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How to Write a Term Paper

Choose a Topic

"Do not hunt for subjects, let them choose you, not you them."

— Samuel Butler

1. Choosing a topic is the first step in the pursuit of a thesis. Below is a logical progression from topic to thesis:

a. Close reading of the primary text, aided by a reading journal

b. Growing awareness of interesting qualities within the primary text

c. Choosing a topic for research

d. Asking productive questions that help explore and evaluate a topic

e. Creating a research hypothesis

f. Revising and refining a hypothesis to form a working thesis

2. First, and most important, identify what qualities in the primary source pique your imagination and curiosity, and send you on a search for answers. This process of identification can be facilitated through the use of the reading journal.

a. A reading journal is a permanent record of your immediate and candid responses to a piece of literature.

b. In your journal, record spontaneously those quotations, ideas, questions, observations, and associations that move you, the reader. Also record the page where you can later find the source of your responses.

c. Excerpts from a journal kept while reading Toni Morrison's Beloved:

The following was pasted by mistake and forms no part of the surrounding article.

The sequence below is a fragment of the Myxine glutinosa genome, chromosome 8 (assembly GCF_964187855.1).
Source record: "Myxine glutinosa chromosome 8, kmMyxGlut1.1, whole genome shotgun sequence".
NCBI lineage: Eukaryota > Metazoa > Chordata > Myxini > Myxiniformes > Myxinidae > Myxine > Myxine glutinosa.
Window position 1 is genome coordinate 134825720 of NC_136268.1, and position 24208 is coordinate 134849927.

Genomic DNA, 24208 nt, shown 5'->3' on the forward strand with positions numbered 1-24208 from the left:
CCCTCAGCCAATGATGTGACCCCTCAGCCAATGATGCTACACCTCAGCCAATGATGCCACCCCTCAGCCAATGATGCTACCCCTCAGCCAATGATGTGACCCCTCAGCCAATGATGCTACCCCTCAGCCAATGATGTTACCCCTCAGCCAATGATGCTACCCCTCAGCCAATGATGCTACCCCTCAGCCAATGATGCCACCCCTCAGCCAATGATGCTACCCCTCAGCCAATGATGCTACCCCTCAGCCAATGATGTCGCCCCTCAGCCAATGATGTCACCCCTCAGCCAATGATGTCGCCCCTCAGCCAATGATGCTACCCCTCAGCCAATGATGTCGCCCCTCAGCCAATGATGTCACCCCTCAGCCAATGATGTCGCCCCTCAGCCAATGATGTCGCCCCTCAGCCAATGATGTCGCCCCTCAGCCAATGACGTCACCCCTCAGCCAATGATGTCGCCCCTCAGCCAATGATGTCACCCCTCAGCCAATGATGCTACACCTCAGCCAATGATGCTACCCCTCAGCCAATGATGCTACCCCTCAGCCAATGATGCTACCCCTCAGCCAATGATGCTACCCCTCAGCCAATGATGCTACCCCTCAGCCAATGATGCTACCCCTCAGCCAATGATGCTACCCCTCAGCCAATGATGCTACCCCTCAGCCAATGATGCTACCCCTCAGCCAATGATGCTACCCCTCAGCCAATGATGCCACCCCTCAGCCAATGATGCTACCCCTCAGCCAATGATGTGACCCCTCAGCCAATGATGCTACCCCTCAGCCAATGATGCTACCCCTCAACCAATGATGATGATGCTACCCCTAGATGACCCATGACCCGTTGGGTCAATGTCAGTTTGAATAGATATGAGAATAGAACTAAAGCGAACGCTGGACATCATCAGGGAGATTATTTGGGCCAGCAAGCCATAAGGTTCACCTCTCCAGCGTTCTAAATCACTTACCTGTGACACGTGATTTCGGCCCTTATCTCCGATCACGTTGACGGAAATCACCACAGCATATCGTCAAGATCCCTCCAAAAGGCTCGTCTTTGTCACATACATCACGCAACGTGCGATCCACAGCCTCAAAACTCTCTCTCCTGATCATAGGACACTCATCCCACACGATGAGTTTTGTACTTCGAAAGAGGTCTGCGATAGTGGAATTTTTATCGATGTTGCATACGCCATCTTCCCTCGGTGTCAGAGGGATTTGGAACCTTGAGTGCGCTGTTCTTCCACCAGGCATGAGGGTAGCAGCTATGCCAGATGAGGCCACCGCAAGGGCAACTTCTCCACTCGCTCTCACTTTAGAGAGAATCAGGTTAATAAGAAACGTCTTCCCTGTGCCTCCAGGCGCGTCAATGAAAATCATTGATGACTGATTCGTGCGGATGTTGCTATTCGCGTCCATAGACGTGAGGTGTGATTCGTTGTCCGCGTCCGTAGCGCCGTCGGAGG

p. 3: "124 was spiteful. Full of baby's venom." Why is the house identified as a number? And where did the baby venom come from? "Baby venom" interesting oxymoron! Why is 124 never referred to as a home? Sethe's sons have fled the house because it "committed" some horror. The house sounds scary. A woman's identity is often so tied up with her home that I wonder what Morrison is implying about Sethe. on p. 4: when she refers to the house's "Outrageous behavior": for example, it "turned-over slop jars ... and [emitted] gusts of sour air." Drivers whip their horses when they pass 124. Clearly outsiders are also afraid. Like Shirley Jackson's Hill House or Poe's House of Usher, 124 seems to be "vile."

Note: This journal entry reflects the reader's growing interest in the house itself. A possible topic?

3. Below is a brief description of productive questions asked by critical thinkers. Each question is followed by a definition and a response. These kinds of questions may be used to explore and evaluate a topic.

a. Knowledge: Who, what, when, where, how.

Question: Where is 124 located?

Response: 124 Bluestone Road is in Ohio, on the route taken by fleeing slaves.

b. Comprehension: Awareness of a work's organization and pertinent ideas and facts.

Question: Why is Sethe's story told in bits and pieces rather than in clear chronological order?

Response: Sethe tells a sliver of memory and then retreats from the pain of remembering. The reader has to wait for the story of Sweet Home, where she lived as a slave, and of 124 to unfold gradually. Beloved calls these memories Sethe's "diamonds," an implication of her place in Sethe's past and of the value of memories.

c. Analysis: Separation of the whole into parts.

Question: Why are there so many seemingly disconnected female voices?

Response: There seems to be a variety of female voices in Beloved: Sethe's, the living black community's, and dead slaves'.... I wonder how the voices will join and how they will affect life at 124.